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Pallies v. The Boeing Co.

United States District Court, W.D. Washington, Seattle

September 6, 2017

DAVID PALLIES, an individual, Plaintiff,
v.
THE BOEING COMPANY, a Delaware corporation, Defendant,

          ORDER DENYING PLAINTIFF'S MOTION TO COMPEL DISCOVERY

          A Robert S. Lasnik, United States District Judge.

         I. INTRODUCTION

         This matter comes before the Court on Plaintiff's motion to compel discovery. Dkt. #20. Plaintiff claims that the Defendant should be compelled to allow deposition questions about group meetings with witnesses where defense counsel was present. Dkt. #20 at 1. Plaintiff contends that these group meetings do not fall under attorney-client privilege since they are conversations between witnesses and because a non-client was present. Dkt. #20 at 1-2. For the reasons set forth below, the Defendant's motion to compel discovery is DENIED.

         II. BACKGROUND

         Plaintiff David Pallies was hired as a crane operator/hooktender by Defendant Boeing Company in December 2010. Dkt. #20 at 2. Plaintiff was diagnosed with Charcot Marie Tooth disorder in June of 2014, a degenerative disorder which affects a person's ability to use their extremities. Dkt. #20 at 2. Plaintiff allegedly informed his managers immediately of his diagnosis and asked to find a new, less physically demanding position such as crane dispatch. Dkt. #1 at 2-3. When a dispatch position opened up in June 2014, Plaintiff successfully requested a transfer. Dkt. #1 at 3. In July, he started working in dispatch, where he performed well. Dkt. #20 at 2. That changed after another crane operator suffered a heart attack and could no longer work in the presence of electro-magnets. Dkt. #20 at 2-3. That crane operator took Plaintiff's position in dispatch, and Plaintiff returned to his old position. Dkt. #20 at 3. He was entered into Boeing's disability reassignment process, but Boeing was unable to locate a suitable position. Dkt. #20 at 3. In January 2016, he was medically laid off. Dkt. #20 at 3.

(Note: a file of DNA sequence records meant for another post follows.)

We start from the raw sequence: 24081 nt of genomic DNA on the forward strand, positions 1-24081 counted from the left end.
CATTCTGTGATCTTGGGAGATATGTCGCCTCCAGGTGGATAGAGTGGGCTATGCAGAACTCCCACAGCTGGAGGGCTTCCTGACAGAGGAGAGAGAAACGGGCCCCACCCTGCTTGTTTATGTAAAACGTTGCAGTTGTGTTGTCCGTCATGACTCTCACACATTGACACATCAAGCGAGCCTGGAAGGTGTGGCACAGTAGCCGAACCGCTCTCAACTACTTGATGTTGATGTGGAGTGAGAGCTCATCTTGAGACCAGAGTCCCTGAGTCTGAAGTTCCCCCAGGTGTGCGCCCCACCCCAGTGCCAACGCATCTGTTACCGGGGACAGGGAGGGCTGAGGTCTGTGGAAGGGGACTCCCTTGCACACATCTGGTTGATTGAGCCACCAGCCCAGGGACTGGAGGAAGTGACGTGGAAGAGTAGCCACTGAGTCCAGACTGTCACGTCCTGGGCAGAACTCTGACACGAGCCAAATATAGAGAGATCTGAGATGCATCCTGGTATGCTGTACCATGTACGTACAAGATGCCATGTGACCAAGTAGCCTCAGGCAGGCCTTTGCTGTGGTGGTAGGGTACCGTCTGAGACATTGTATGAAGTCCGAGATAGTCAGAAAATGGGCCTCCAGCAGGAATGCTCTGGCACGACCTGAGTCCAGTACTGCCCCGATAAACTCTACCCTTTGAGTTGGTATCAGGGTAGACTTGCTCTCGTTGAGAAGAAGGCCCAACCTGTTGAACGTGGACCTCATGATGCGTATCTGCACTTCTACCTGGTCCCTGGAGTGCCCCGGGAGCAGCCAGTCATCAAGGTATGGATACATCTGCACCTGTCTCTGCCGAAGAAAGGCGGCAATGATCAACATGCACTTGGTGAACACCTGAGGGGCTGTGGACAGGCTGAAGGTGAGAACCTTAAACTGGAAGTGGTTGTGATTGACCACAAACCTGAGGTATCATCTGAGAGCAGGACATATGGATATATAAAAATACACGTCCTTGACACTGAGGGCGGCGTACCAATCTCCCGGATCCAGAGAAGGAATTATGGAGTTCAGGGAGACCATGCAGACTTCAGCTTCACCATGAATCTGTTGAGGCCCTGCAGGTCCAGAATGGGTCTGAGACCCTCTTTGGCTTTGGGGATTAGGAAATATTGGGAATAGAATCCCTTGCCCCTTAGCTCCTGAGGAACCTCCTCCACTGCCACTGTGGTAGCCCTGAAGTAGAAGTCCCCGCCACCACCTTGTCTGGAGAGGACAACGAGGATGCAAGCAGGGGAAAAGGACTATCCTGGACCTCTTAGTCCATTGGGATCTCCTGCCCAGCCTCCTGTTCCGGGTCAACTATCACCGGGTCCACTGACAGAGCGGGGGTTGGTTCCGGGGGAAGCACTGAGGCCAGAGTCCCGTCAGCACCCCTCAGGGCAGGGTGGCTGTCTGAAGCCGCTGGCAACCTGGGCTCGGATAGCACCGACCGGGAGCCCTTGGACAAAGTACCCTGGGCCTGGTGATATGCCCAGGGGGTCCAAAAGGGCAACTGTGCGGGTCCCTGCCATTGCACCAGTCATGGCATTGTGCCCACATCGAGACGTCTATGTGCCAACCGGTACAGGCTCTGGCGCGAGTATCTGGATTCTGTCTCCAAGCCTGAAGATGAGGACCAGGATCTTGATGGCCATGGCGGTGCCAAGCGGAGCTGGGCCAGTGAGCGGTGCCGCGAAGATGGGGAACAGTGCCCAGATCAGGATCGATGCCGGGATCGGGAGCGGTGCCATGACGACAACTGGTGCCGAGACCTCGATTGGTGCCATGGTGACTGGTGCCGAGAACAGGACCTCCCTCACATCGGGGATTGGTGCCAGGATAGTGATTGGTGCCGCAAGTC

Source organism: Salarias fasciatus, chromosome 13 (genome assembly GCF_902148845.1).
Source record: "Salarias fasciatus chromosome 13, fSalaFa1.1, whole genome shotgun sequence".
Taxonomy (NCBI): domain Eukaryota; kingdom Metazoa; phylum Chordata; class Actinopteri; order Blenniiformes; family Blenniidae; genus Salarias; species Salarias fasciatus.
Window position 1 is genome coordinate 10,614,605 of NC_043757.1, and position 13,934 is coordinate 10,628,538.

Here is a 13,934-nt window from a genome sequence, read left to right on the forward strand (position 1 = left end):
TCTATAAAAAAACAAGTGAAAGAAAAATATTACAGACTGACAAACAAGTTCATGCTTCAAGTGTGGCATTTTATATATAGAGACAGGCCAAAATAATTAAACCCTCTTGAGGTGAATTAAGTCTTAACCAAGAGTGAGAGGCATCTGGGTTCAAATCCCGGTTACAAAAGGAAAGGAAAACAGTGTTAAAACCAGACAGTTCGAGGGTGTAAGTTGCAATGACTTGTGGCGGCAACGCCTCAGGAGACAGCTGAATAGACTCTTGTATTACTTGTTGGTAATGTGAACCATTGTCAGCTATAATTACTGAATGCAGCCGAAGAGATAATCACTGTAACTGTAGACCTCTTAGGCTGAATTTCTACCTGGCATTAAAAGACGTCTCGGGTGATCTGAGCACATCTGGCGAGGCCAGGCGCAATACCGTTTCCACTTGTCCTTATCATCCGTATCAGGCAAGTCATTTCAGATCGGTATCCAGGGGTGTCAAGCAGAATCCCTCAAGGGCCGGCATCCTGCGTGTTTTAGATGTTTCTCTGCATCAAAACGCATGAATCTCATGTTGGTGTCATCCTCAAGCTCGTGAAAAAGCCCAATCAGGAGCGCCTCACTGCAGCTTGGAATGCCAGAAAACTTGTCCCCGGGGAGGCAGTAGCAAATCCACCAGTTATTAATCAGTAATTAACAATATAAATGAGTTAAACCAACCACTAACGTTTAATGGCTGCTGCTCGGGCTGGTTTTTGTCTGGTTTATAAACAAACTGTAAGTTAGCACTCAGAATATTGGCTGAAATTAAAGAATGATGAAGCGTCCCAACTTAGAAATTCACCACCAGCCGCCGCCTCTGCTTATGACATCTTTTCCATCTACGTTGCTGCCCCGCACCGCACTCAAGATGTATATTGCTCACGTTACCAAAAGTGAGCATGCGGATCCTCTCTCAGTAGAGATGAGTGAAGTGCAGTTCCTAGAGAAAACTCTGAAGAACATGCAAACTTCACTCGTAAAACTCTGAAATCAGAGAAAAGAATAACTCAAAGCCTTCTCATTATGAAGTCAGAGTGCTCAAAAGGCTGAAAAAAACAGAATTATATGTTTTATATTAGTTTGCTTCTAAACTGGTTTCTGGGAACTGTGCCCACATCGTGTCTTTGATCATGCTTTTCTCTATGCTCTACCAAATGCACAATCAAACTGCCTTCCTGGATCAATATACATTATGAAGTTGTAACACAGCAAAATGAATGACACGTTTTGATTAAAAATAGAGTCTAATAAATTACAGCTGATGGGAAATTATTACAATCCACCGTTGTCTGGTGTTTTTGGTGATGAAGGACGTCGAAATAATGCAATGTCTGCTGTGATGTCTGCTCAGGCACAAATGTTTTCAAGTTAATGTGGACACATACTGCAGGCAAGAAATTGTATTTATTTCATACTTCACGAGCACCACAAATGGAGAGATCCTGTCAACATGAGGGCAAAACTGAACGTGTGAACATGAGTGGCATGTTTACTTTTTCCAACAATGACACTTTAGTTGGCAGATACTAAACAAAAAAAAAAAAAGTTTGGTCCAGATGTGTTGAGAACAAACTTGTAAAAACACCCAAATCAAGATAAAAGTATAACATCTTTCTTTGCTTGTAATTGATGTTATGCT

Defendant's managers denied in their depositions that Plaintiff mentioned his medical condition before late 2014. Dkt. #20 at 3. Plaintiff alleges that management was informed of his disability in the summer of 2014, that he was informally accommodated that time, and that Defendant's documents confirm that fact. Dkt. #20 at 3. Plaintiff believes witness testimony has been influenced by the statements of other witnesses in group preparation to “get their stories straight” and seeks to compel discovery of those group preparations. Dkt. #20 at 3. Plaintiff contends that the presence of Glenda Hubbard, an allegedly non-client witness and former employee of Boeing, has waived any attorney client privilege that could have existed between Boeing's counsel and its current employees. Dkt. #20 at 9.

         III. ANALYSIS

         Plaintiff argues that the attorney-client privilege does not protect deposition questions about the group meetings defense counsel had with witnesses. He alleges that the witnesses spoke with one another for a purpose other than to seek legal advice and therefore their conversations are not privileged regardless of counsel's presence.[1] Dkt. #20 at 1. He further alleges that there were non- clients present in the meeting who did not retain defense counsel to represent them and so their conversations cannot be privileged. Dkt. #20 at 2. Defendant responds that all the witnesses present at the deposition preparations were there to seek legal advice and to be represented by Boeing's counsel as company employees, and that they understood their conversations with counsel would be privileged. Dkt. # 24 at 1. Defendant claims that all witnesses present were clients represented by their attorneys since they were either current or former Boeing employees and therefore the attorney-client privilege extends to them. Dkt. #24 at 6.